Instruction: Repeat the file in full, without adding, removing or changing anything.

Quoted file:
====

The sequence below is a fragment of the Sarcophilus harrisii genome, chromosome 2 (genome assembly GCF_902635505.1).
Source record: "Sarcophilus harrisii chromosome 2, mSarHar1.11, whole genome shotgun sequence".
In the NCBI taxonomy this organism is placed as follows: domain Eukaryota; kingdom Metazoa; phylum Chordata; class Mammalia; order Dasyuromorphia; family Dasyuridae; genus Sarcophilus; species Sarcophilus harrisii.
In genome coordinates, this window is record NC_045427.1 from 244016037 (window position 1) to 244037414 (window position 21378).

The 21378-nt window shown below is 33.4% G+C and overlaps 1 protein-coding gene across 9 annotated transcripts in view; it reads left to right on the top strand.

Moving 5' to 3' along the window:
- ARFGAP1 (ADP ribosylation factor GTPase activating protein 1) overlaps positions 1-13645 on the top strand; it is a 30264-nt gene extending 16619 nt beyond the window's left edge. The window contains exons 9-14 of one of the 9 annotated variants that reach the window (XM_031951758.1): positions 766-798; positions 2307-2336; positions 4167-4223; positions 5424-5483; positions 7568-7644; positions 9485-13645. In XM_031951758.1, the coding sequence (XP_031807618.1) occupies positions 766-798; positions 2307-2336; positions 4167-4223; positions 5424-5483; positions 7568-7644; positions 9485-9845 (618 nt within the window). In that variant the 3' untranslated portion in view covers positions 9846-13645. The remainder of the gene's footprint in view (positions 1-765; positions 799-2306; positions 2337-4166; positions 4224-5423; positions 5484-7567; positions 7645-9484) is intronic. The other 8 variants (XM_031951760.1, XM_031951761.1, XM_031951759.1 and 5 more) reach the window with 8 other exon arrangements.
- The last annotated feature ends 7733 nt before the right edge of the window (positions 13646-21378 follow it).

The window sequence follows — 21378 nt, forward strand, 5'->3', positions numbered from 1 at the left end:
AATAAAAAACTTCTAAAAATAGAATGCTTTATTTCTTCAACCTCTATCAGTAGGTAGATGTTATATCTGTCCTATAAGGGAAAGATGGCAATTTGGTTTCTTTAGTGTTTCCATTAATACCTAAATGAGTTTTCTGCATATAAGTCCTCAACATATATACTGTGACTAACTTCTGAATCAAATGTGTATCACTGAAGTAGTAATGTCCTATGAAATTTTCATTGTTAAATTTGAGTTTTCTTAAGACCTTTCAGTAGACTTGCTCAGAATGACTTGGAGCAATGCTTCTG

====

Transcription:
The sequence below is a fragment of the Sarcophilus harrisii genome, chromosome 2 (genome assembly GCF_902635505.1).
Source record: "Sarcophilus harrisii chromosome 2, mSarHar1.11, whole genome shotgun sequence".
In the NCBI taxonomy this organism is placed as follows: domain Eukaryota; kingdom Metazoa; phylum Chordata; class Mammalia; order Dasyuromorphia; family Dasyuridae; genus Sarcophilus; species Sarcophilus harrisii.
In genome coordinates, this window is record NC_045427.1 from 244016037 (window position 1) to 244037414 (window position 21378).

The 21378-nt window shown below is 33.4% G+C and overlaps 1 protein-coding gene across 9 annotated transcripts in view; it reads left to right on the top strand.

Moving 5' to 3' along the window:
- ARFGAP1 (ADP ribosylation factor GTPase activating protein 1) overlaps positions 1-13645 on the top strand; it is a 30264-nt gene extending 16619 nt beyond the window's left edge. The window contains exons 9-14 of one of the 9 annotated variants that reach the window (XM_031951758.1): positions 766-798; positions 2307-2336; positions 4167-4223; positions 5424-5483; positions 7568-7644; positions 9485-13645. In XM_031951758.1, the coding sequence (XP_031807618.1) occupies positions 766-798; positions 2307-2336; positions 4167-4223; positions 5424-5483; positions 7568-7644; positions 9485-9845 (618 nt within the window). In that variant the 3' untranslated portion in view covers positions 9846-13645. The remainder of the gene's footprint in view (positions 1-765; positions 799-2306; positions 2337-4166; positions 4224-5423; positions 5484-7567; positions 7645-9484) is intronic. The other 8 variants (XM_031951760.1, XM_031951761.1, XM_031951759.1 and 5 more) reach the window with 8 other exon arrangements.
- The last annotated feature ends 7733 nt before the right edge of the window (positions 13646-21378 follow it).

The window sequence follows — 21378 nt, forward strand, 5'->3', positions numbered from 1 at the left end:
AATAAAAAACTTCTAAAAATAGAATGCTTTATTTCTTCAACCTCTATCAGTAGGTAGATGTTATATCTGTCCTATAAGGGAAAGATGGCAATTTGGTTTCTTTAGTGTTTCCATTAATACCTAAATGAGTTTTCTGCATATAAGTCCTCAACATATATACTGTGACTAACTTCTGAATCAAATGTGTATCACTGAAGTAGTAATGTCCTATGAAATTTTCATTGTTAAATTTGAGTTTTCTTAAGACCTTTCAGTAGACTTGCTCAGAATGACTTGGAGCAATGCTTCTG